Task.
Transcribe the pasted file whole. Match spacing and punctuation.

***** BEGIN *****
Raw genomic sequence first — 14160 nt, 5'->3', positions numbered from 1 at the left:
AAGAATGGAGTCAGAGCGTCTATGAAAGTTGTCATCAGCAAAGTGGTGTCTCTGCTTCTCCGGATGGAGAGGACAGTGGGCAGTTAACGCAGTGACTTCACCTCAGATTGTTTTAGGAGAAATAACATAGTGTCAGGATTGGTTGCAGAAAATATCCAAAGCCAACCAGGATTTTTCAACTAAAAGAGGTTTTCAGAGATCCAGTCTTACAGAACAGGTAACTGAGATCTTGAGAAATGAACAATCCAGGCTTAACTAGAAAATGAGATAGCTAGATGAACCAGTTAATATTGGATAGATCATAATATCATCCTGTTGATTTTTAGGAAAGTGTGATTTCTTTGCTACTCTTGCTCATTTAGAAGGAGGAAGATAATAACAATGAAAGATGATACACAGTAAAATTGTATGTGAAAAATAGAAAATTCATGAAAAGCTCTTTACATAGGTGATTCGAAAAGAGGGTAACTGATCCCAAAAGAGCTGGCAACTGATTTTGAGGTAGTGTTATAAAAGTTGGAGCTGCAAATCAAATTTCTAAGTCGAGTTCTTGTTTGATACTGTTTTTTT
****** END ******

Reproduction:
Raw genomic sequence first — 14160 nt, 5'->3', positions numbered from 1 at the left:
AAGAATGGAGTCAGAGCGTCTATGAAAGTTGTCATCAGCAAAGTGGTGTCTCTGCTTCTCCGGATGGAGAGGACAGTGGGCAGTTAACGCAGTGACTTCACCTCAGATTGTTTTAGGAGAAATAACATAGTGTCAGGATTGGTTGCAGAAAATATCCAAAGCCAACCAGGATTTTTCAACTAAAAGAGGTTTTCAGAGATCCAGTCTTACAGAACAGGTAACTGAGATCTTGAGAAATGAACAATCCAGGCTTAACTAGAAAATGAGATAGCTAGATGAACCAGTTAATATTGGATAGATCATAATATCATCCTGTTGATTTTTAGGAAAGTGTGATTTCTTTGCTACTCTTGCTCATTTAGAAGGAGGAAGATAATAACAATGAAAGATGATACACAGTAAAATTGTATGTGAAAAATAGAAAATTCATGAAAAGCTCTTTACATAGGTGATTCGAAAAGAGGGTAACTGATCCCAAAAGAGCTGGCAACTGATTTTGAGGTAGTGTTATAAAAGTTGGAGCTGCAAATCAAATTTCTAAGTCGAGTTCTTGTTTGATACTGTTTTTTT